160. Jimmy Eat World – Authority Song
The band’s breakthrough was in the form of a pretty spectacular power pop album, and while their new sounds reveal the group to have eased into generic territory, this self-titled disc (originally called Bleed American, but changed due to the post-9/11 attack on media and music) was a welcome escape from the over-saturation of bland hip-hop and post nu-metal radio dreck. “Authority Song” is a forgotten album track that has more hooks than the uplifting, cheesy lead single “The Middle.”
159. Turbo Fruits – Murder
Remember how awesome that first Be Your Own Pet album was? That was how the first Turbo Fruits album sounded, a trio that featured half of the former band. The disc was a blistering half-hour of goovy psych blues and rapid-fire garage punk. And “Murder” is one of the finest examples of the energy provided from the group’s live show as well.
158. Third Eye Blind – My Hit and Run
Once the late 90′s alternative songwriter wave stops being laughable, people will stop laughing at me for loving Third Eye Blind so much. Many of these types of bands have been panned recently as nostalgic corporate hit machines, forgetting the solid rock hits they produced. Critics now wince at the rise of Eve 6, Counting Crows, Everclear, and others, but this will eventually pass as time does. The frustration is best explained with a simple quote from the Crows’ Adam Duritz, who once told Rolling Stone, “One day, people just decided my band sucked.” Like you all didn’t fucking love that first self-titled 3EB disc – like you all didn’t enjoy the hits from Blue. And “My Hit and Run” is a great example of Stephen Jenkins continuing to press on and write pop gems into the next decade, even when the world had stopped listening.
157. Mclusky – Alan Is a Cowboy Killer
One of the greatest losses of the past decade was the breakup of this absolutely loud and awesome band. Future of the Left lacks the dynamics and songwriting prowess of Mclusky, no doubt. “Alan Is a Cowboy Killer” is a 00′s indie classic, with its simple crooned verses and deafening, distorted instrumental chorus. It might be the softest song they ever recorded, but it’s still pretty explosive.
156. Korn – Break Some Off
By the time this album came out (whatever it’s called, all the Korn albums after Issues kind of run together), this band was pretty washed up and out of ideas, as is still evident today. I can’t honestly say this is a song (or a band) that I listen to a lot these days (read: never). Like I’ve said before, this list reflects an entire decade of my favorites, and there was a point (high school) when I blared the slap-pop dirge and rhythmic growl of Korn. “Break Some Off” is a rare highlight, a throwback song reminiscent of the band’s raw days in the 90′s.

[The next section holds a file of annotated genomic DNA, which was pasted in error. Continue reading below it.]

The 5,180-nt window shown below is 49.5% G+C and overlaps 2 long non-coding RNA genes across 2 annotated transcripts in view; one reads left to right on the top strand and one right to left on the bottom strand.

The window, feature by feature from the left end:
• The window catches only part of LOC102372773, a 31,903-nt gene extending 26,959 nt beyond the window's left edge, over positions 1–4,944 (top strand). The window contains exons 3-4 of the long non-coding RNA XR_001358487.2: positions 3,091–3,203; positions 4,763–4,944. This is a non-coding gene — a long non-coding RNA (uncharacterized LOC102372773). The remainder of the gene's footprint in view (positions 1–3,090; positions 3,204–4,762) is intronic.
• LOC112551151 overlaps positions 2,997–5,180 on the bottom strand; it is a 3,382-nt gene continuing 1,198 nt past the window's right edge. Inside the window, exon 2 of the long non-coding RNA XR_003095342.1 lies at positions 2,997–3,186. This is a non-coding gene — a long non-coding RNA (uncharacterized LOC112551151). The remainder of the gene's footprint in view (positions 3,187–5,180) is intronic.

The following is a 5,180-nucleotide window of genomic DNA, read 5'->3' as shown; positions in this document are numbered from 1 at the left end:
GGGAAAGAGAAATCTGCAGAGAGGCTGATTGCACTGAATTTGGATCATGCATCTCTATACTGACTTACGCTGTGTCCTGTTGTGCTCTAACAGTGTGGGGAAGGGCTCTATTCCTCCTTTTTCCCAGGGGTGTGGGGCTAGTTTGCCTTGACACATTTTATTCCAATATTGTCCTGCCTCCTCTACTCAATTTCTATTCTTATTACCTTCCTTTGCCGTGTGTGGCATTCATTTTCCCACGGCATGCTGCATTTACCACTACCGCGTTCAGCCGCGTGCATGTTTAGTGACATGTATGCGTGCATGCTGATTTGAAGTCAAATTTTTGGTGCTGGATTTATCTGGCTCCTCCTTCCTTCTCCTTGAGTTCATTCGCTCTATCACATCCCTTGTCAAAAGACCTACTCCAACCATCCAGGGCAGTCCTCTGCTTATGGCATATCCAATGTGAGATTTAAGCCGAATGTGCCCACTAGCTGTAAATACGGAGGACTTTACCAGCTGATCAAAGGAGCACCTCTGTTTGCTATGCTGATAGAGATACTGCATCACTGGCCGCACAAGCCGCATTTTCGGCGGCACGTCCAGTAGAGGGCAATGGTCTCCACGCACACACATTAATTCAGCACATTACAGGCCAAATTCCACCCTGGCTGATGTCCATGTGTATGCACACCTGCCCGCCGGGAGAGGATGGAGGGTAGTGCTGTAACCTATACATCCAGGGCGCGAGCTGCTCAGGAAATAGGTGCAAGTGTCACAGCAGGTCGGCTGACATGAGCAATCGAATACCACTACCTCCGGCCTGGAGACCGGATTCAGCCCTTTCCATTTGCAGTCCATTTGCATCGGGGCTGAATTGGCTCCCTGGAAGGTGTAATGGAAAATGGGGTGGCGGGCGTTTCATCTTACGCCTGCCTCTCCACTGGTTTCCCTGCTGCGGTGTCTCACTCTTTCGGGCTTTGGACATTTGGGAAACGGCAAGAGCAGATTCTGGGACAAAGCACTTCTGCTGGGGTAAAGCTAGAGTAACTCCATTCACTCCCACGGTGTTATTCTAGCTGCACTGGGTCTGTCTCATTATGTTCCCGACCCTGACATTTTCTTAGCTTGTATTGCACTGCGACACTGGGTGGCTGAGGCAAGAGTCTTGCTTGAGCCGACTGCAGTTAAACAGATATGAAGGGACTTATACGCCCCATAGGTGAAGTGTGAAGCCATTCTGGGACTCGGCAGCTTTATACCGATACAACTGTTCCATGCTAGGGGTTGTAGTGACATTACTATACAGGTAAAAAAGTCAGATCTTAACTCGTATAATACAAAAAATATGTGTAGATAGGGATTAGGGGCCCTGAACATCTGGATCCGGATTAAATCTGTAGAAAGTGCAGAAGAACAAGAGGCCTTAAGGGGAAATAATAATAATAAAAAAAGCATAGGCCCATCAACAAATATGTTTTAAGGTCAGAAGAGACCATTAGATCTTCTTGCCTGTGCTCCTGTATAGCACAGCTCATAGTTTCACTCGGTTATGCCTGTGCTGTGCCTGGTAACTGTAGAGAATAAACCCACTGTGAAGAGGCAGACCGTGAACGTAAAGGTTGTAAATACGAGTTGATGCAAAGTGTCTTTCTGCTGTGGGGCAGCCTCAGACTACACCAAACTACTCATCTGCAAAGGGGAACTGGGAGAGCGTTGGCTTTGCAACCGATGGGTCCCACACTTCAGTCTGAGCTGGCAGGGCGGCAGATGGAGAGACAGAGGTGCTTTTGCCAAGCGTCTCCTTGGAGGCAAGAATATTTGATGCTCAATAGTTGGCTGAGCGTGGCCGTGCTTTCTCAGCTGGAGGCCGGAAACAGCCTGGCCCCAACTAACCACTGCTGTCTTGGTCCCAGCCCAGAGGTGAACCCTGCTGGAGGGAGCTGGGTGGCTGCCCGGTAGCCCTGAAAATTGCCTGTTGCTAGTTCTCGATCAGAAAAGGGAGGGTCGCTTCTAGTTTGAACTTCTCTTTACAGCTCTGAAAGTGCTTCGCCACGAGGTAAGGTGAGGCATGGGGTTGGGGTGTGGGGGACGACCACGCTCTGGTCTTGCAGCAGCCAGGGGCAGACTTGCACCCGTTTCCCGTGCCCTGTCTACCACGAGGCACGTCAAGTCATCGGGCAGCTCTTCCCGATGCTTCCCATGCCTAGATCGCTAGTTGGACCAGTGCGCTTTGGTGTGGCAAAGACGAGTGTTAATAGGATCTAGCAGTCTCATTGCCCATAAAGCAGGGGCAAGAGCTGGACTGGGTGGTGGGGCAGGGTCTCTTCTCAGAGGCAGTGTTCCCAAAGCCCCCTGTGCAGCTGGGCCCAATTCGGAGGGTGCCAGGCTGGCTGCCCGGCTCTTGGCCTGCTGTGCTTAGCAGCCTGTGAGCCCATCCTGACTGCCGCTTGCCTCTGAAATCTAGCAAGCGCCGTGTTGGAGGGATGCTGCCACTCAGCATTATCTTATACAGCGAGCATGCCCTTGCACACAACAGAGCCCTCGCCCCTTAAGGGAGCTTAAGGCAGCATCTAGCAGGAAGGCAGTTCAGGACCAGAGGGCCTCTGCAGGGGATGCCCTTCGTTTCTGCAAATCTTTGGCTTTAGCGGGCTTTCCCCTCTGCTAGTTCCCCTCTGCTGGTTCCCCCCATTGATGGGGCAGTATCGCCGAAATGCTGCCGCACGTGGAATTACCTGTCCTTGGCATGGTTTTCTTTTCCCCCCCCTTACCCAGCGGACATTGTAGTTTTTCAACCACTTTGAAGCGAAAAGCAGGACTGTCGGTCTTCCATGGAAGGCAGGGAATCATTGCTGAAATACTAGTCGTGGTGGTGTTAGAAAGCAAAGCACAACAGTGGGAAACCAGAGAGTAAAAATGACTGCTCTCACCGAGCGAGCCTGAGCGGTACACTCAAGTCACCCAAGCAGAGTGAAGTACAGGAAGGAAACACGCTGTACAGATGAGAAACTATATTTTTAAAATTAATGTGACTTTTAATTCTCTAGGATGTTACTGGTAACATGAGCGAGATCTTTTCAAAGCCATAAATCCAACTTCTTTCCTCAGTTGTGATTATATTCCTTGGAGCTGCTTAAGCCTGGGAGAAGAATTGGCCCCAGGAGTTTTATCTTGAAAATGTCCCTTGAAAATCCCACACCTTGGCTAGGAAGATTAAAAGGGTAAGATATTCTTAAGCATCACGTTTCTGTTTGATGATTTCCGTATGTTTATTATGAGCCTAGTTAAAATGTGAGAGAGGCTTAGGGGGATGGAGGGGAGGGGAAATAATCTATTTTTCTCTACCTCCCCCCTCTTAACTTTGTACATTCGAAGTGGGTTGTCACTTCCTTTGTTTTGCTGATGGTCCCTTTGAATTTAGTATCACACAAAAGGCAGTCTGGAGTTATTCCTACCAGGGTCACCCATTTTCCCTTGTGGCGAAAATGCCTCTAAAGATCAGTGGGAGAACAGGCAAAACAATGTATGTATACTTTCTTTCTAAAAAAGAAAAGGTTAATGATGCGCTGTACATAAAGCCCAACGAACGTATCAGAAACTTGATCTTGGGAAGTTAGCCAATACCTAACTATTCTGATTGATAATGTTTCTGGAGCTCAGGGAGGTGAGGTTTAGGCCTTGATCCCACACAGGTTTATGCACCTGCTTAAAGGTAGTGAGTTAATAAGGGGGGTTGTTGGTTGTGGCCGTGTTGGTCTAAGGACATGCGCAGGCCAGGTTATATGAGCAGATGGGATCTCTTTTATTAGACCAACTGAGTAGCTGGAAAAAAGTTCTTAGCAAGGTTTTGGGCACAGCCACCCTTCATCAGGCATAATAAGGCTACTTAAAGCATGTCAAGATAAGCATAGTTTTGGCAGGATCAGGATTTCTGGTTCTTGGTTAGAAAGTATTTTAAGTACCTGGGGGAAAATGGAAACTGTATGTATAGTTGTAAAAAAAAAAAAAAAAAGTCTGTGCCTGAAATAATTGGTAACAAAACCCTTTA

155. The Strokes – Last Nite
Julian Casablancas looks so young – and drunk – in the amateur music video for this breakthrough single, a spectacle I witnessed in awe about a million times back when MTV2 actually played music videos. Nowadays, the group is coming back from a torturing hiatus, selling out shows and playing ACL, but here, they were knocking on the door of a dramatic shift in alternative music.
154. Atlas Sound – Walkabout
Logos was overall, a disappointing album for me – I suppose I’m more keen to Deerhunter than Atlas Sound. But “Walkabout,” with obvious help from a superior songwriter, Noah Lennox (Animal Collective’s Panda Bear), is a standout if only for its infectious singalong chorus and psychedelic background humming.
153. Fountains of Wayne – Stacy’s Mom
Back in 1996, FoW had a lot of promise. A mostly ignored group by the mainstream, they scored a minor hit (which was totally NOT novelty) with “Radiation Vibe.” But alas, fame came calling, and this power pop ode to a friend’s MILF became a huge, unforgettable hit and a future classic rock staple, and deservedly so. The song is a pop gem, lyrics, melody, video, and all, though I can’t speck for the rest of the album and anything the group has composed after. Chalk them up as a one-hit wonder, but man, what a hit! You know I’m a sucker for three-part harmonies and handclaps!
152. Justice – Phantom
The French house emergence into American popular culture happened very slowly considering the times we live in. I mean, think about it – Daft Punk released three albums (all of which had many years in between each other – 1997, 2001, and 2006) and went on a highly-publicized worldwide tour (remember the pyramid?) before we had a proper imitator. And make no mistake, Justice are the finest duo to pay homage to the genre’s most popular robots. Cross was a futuristic dance masterpiece, making the candy-pop of Discovery rock hard with chopped bass and heavy metal riffs. “Phantom,” smack dab in the middle of the record, is the trademark.
151. Fall Out Boy – Of All the Gin Joints In the World
Have you listened to From Under the Cork Tree lately? At all? The sophomore album was Fall Out Boy’s emergence to superstardom, but also their transformation from a simple pop-punk band to a group fully capable of writing crunchy hooks, well-crafted, weird-time-signature pop, and witty, sex-soaked lyrics? Go back, dust it off, and re-live your passionate high school relationships with Patrick Stump’s candor:
“Turn off the lights and turn off the shyness
Cause all of our moves make up for the silence
And oh, the way your makeup stains my pillowcase”